I'm glad so many of you take this subject seriously. As we know, breastfeeding is the best food for our young; unfortunately, most doctors aren't knowledgeable in this area. They tell us not to do drugs, drink or smoke, but never mention peanut products. They should have mothers who are nursing stay clear of peanut products while pregnant and nursing. They should also have children avoid all peanut products the first 3 years of life, as they do with honey for the first year. My son was diagnosed with a pa at 5 or 6 months of age after I had eated peanut crackers and nursed him later that day. He broke out with severe hives and red blotches all over his face.
On Mar 31, 2000
Okay, so what about the baby books that tell you about waiting until 1 year to give milk, egg and 3 years to give peanut butter to babies? My son has to have been sensatized via pregnancy or breast milk because I breast fed and MADE every bite of food he ate for the first year of his life. At 18 months he tested + to peanut, eggs. RAST and SKIN. Now I wonder if I never had him tested and never gave him pb until age three would he have been "not ALLERGIC"? As far as a reaction, he had one eye swell and three hives at 11 months, my EX pediaticain told me he was TOO YOUNG to have allergies. I do not know what caused that, but he had eczema all the time and URI's non stop. So I had him tested? I'm despartely holding on to the little thread of hope that his immune system was too immature....That we'll challange him at 5 and it will be okay!
On Apr 2, 2000
Just saw an item on Canadian National News this week about high levels of peanut protein in breast milk. Also the story discussed the proliferation of peanut containing products on the market. I am a registered Dietitian with a 2year old PA daughter. I now advise all of my clients to avoid peanuts during pregnancy and lactation as well as not introduce to children until age 3. Wish I had known this during my first pregnancy, I would have avoided nuts even though we have no family history of allergies.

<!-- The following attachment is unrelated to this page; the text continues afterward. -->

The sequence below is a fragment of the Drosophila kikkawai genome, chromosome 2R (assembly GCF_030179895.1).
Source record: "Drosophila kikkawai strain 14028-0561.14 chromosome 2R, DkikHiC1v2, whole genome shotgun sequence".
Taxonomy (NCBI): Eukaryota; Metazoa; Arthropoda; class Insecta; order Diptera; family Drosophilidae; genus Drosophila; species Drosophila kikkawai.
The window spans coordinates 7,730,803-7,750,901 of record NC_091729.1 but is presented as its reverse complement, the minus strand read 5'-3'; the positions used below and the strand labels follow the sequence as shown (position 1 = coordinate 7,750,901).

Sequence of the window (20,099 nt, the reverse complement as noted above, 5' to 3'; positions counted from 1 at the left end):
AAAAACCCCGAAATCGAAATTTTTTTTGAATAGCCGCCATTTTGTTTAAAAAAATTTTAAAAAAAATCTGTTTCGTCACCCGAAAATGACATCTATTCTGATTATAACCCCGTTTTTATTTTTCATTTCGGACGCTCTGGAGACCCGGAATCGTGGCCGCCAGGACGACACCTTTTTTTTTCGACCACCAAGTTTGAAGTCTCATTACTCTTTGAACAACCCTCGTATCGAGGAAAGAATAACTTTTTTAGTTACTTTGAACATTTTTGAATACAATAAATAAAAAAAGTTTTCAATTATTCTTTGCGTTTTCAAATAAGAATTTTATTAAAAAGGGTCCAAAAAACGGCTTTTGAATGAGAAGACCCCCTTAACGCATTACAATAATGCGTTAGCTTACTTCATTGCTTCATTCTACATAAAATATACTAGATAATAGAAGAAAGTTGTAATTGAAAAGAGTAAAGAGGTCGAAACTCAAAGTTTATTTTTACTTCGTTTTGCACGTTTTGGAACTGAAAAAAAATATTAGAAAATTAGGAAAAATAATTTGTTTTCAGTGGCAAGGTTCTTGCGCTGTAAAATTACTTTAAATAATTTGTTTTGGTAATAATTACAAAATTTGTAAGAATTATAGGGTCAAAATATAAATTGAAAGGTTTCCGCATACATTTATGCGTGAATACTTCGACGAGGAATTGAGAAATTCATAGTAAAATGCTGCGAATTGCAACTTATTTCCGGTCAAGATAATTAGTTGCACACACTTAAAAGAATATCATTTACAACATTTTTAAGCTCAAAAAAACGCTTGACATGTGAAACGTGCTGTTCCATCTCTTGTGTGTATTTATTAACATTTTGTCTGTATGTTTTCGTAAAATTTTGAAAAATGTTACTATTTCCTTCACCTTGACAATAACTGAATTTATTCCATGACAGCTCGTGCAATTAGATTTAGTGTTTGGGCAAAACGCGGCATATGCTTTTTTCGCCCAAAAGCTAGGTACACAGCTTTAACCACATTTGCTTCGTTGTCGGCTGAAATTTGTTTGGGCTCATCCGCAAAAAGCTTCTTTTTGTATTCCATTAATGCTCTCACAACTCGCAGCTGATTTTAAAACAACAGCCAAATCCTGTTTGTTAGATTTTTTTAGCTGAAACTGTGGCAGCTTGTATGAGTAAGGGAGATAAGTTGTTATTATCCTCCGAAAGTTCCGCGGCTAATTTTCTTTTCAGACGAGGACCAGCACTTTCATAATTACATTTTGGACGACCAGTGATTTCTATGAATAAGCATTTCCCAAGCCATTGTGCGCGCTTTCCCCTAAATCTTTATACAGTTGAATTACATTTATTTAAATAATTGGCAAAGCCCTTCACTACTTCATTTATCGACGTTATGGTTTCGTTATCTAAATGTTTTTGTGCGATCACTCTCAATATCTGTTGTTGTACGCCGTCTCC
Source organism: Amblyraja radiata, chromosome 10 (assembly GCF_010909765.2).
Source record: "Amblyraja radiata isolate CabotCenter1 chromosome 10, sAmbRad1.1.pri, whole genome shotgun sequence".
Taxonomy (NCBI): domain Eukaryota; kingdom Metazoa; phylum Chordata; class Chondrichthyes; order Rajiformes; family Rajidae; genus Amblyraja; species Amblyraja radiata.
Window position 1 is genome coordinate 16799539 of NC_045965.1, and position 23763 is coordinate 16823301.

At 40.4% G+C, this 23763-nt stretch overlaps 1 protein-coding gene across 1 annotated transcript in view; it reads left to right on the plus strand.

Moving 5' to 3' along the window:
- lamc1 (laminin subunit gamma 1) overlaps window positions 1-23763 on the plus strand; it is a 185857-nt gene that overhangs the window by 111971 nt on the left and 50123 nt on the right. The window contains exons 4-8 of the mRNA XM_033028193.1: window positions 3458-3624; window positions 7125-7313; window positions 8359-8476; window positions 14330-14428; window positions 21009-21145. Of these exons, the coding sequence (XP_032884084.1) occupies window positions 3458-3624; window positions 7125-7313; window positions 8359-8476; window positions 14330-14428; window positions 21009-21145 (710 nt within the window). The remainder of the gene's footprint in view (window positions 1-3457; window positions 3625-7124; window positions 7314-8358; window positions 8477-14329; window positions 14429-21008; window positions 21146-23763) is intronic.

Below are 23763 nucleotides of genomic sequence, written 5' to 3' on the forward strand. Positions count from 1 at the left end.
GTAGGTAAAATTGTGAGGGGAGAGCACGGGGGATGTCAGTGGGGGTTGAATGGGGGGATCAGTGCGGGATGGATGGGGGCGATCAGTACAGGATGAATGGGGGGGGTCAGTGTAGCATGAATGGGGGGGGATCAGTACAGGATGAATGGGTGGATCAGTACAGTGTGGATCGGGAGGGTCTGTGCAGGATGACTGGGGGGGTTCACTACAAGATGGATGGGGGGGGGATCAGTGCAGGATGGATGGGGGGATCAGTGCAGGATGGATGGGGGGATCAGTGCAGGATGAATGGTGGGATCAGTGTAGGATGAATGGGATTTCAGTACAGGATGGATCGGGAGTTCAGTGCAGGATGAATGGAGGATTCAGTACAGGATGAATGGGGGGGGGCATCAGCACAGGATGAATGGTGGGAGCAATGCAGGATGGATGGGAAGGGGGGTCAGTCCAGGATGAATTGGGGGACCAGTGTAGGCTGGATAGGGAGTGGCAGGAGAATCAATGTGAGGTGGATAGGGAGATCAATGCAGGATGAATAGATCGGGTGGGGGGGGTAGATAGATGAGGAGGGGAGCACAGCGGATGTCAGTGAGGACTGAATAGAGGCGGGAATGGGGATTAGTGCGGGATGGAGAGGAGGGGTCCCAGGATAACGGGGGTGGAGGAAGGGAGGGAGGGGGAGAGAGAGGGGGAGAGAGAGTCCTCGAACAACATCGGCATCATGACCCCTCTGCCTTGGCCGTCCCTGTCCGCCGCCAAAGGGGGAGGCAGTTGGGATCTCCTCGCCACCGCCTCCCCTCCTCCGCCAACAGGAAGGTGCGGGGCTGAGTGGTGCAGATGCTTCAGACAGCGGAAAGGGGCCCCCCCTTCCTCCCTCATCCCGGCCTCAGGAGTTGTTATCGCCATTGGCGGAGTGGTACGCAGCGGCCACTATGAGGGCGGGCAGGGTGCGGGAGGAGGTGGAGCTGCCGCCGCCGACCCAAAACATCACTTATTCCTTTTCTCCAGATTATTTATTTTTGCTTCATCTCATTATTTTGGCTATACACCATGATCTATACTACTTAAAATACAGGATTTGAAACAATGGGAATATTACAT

On Apr 2, 2000
we are currently trying for a second child. Our first son does have pa. I am definitely going to stay away from peanuts this time. I am assuming I should stay away from tree nuts as well. Does anyone know if I should stay away from seeds? It seems that alot of pa children are allergic to seeds as well. I thought I would stay away from dairy as well as my son is allergic to dairy also but I am concerned about finding other dairy sources. Any input would be appreciated.
On Apr 8, 2000
Just count me in. My daughter's allergy also came out of the blue. I nursed her for 10 months and her first time with PB gave her hives. She had to be sensitized somewhere...Shan
On Apr 8, 2000
To reply to tynebaby- My pediatric allergist warned me, and I tend to agree, that if you start avoiding all foods that children could wind up being allergic to, then the danger is malnourishment (yourself, then baby). Peanuts and nuts, these are completely unnecessary forms of protein and can be avoided. But he told me stories of moms avoiding (besides peanuts and nuts): eggs, milk, wheat and soy, and possibly other foods... This, to me, is going over the deep end... What do you all think?
On Apr 10, 2000
Astrid, I understand how you feel. When I was pregnent, my belief was why should I avoid peanuts when there is only a small chance of my child becoming pa. What I should have been more aware of was that doctor's are finding a hereditary link in allergies. My sister's child was pa as well as dairy, soy, wheat, and egg allergic. It would make sense for doctor's to alert pregnant women of this hereditary link to food allergies. I did't believe it could happen to me. Unfortunately I had a child diagnosed very early with peanut, dairy and egg allergies. If I had known what I know today, doing without at least the peanuts would have been worth it, due to the severity of this allergy. I don't think I would have changed anything else.
On Apr 10, 2000